Conjugation of PEG and NDP-MSH to HAuNS

HAuNS were synthesized according to Schwartzberg et al. (16) with some modifications (see Supplementary Information). Lys11-ε-NH2-protected NDP-MSH peptide, Ser-Tyr-Ser-Nle-Glu-His-d-Phe-Arg-Trp-Gly-Lys(Dde)-Pro-Val-NH2 {[Lys11(Dde)]NDP-MSH}, was synthesized manually using Rink amide resin and Nα-Fmoc chemistry. The peptide was conjugated to one terminus of a heterodifunctional PEG precursor, N-hydroxysuccinimidyl-PEG-S-acetylthioacetate (NHS-PEG-SATA; molecular weight, 5000), through its N-terminal amine and activated ester in NHS-PEG-SATA. After removal of the protection group Dde in [Lys11(Dde)]NDP-MSH with 2% hydrazine in DMF, the sulfohydryl group on the other terminus of NDP-MSH-PEG-SATA was released by treatment with 0.5 M hydroxylamine in PBS (Fig. S1). [Lys11(Dde)]NDP-MSH and NDP-MSH-PEG-SH were validated by liquid chromatography-mass spectrometry on an Agilent 1100 Series LC/MSD-TOF instrument (Santa Clara, CA) equipped with a Vydac C18 column (4.6×250 mm, 7 μm, 300 Å). For conjugation of NDP-MSH-PEG-SH, HAuNS (8.5×1012 particles/mL) was added to argon-purged aqueous solution containing NDP-MSH-PEG-SH (50 μg/mL) and PEG-SH (500 μg/mL). The reaction was allowed to proceed overnight at room temperature. For purification, the reaction mixture was centrifuged at 7000 rpm for 15 min, and the resulting pellet was resuspended with deionized water. The process was repeated twice to remove unreacted PEG molecules. PEG-SH was conjugated to HAuNS similarly to give PEG-HAuNS, which served as a nonspecific control.

Tagging HAuNS with FITC

In our preliminary studies, we found that although HAuNS could be readily visualized by acquiring their light-scattering signal using a microscope equipped with a darkfield condenser, the scattered light from melanin pigment in B16/F10 cells interfered with unambiguous identification of HAuNS. Therefore, we introduced a fluorescent dye to HAuNS through lipoic acid (Fig. S2). Briefly, FITC (197 mg, 0.51 mmol) was first conjugated to N-(2-(2-(2-aminoethoxy)ethoxy)ethyl)-lipoic acid (116 mg, 0.34 mmol) in 2 mL of anhydrous DMF in the presence of diisopropylethylamine (0.57 mL). After removal of the solvent under reduced pressure, the crude product was purified using silica gel chromatography to yield N-(2-(2-(2-(3-fluoresceinthioureido)ethoxy)ethoxy)ethyl)-lipoic acid (FITC-lipoic acid) (125 mg, 51.0%). For FITC labeling of nanoparticles, FITC-lipoic acid (50 μg/mL, 1 mL) was mixed with 9 mL aqueous solution of HAuNS (8.5×1012 particles/mL) in the presence of NDP-MSH-PEG-SH (50 μg/mL) and PEG-SH (500 μg/mL) or PEG-SH alone (500 μg/mL). The products were purified by centrifugation and resuspension steps as described in the preceding section.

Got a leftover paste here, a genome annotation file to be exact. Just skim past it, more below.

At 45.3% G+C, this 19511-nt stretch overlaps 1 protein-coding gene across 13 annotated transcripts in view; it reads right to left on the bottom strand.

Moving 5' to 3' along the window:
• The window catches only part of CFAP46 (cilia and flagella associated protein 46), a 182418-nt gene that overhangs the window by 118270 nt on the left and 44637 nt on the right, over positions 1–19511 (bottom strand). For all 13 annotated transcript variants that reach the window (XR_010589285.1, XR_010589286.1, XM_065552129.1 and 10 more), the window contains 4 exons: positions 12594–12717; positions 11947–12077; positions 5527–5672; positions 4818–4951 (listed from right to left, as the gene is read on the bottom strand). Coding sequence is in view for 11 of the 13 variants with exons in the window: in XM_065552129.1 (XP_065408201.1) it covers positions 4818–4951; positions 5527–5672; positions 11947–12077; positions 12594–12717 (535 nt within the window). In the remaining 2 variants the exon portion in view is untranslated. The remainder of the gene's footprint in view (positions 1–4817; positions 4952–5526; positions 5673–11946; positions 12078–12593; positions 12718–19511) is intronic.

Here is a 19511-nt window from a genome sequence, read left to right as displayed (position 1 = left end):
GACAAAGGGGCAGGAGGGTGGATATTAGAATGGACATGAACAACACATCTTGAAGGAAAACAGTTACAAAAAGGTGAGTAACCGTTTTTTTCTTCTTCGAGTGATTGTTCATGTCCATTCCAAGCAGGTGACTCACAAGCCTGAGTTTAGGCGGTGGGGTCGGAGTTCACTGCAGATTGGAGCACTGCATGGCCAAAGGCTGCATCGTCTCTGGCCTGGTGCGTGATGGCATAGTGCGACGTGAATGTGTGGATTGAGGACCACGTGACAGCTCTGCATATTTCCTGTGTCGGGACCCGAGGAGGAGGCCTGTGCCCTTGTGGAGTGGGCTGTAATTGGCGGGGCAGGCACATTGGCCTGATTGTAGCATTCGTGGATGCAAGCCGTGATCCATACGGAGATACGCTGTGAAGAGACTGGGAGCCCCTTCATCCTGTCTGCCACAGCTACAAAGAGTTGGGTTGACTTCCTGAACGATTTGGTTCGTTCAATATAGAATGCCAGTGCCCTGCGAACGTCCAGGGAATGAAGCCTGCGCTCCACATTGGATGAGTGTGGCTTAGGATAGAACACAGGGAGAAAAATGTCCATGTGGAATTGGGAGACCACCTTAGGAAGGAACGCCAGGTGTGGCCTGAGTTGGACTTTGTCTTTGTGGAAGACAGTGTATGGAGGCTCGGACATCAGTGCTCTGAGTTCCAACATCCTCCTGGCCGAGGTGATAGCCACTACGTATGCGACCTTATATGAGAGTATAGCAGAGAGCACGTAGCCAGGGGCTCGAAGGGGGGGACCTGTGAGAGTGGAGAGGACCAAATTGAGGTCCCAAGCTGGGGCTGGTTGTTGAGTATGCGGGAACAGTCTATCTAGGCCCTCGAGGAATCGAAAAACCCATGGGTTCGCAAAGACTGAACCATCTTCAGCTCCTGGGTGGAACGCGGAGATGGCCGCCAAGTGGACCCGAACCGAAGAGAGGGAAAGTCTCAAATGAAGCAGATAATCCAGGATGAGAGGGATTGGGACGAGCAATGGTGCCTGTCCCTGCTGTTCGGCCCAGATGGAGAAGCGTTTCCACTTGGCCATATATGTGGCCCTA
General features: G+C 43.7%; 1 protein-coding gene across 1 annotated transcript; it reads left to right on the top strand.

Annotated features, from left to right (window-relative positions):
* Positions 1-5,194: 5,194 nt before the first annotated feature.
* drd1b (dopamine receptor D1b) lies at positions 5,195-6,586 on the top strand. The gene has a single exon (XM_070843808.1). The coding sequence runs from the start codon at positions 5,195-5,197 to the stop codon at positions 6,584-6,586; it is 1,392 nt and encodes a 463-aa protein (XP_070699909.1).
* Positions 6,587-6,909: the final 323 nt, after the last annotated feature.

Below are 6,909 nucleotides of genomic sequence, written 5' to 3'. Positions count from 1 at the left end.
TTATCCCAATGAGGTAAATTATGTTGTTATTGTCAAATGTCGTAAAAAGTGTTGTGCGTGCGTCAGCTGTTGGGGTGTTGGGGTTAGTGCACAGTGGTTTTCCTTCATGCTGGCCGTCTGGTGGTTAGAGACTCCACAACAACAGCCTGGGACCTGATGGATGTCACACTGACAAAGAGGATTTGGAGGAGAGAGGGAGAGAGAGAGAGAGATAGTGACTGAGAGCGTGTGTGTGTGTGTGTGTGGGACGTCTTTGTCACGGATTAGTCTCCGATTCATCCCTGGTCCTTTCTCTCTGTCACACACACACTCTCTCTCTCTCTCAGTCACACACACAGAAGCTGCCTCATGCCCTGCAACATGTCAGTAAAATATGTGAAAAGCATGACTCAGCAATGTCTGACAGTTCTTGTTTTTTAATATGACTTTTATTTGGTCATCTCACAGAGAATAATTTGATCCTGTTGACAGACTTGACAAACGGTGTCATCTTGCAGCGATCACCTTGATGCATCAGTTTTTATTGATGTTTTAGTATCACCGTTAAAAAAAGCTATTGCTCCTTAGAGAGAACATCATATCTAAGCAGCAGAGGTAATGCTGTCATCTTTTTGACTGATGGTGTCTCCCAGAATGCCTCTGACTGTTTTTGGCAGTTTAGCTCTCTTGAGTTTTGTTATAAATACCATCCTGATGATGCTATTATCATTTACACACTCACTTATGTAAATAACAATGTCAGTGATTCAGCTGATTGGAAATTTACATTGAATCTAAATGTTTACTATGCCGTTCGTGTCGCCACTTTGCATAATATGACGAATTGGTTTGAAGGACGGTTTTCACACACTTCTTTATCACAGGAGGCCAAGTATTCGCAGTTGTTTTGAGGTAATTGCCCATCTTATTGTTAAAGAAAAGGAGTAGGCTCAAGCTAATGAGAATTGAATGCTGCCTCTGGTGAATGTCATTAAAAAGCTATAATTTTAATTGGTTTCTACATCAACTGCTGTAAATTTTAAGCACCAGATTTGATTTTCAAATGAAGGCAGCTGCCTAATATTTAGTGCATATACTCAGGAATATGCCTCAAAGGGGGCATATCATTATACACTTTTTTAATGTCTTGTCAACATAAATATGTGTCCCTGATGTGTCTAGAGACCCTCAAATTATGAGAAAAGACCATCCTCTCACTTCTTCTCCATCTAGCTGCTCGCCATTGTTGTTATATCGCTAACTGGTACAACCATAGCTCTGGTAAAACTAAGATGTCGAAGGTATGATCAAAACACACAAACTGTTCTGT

Characterization of HAuNS

For transmission electron microscopy (TEM), aqueous solution of HAuNS was deposited on copper grid without negative staining. The nanoparticles were allowed to adhere on the grid for 1 h, after which they were briefly rinsed with deionized water and air dried. The samples were then examined using a transmission electron microscope (JEM 1010, JEOL USA, Peabody, MA) at an accelerating voltage of 80 kV. Digital images were obtained using the AMT Imaging System (Advanced Microscopy Techniques Corp, Danvers, MA). The average diameter of HAuNS and thickness of the shell were determined by measuring up to 45 individual particles.

The UV-Vis spectroscopy of HAuNS was recorded on a Beckman Coulter DU-800 UV-Vis spectrometer (Fullerton, CA) with a 1.0-cm optical path length quartz cuvette. The concentration of gold atoms of a HAuNS solution was analyzed by inductively coupled plasma mass spectroscopy (Galbraith, Knoxville, TN). The stability of HAuNS in PBS and serum was investigated by incubating HAuNS in PBS, PBS containing 10% goat serum, or full goat serum at 37°C for up to 24 h. The formation of aggregates over time was observed visually.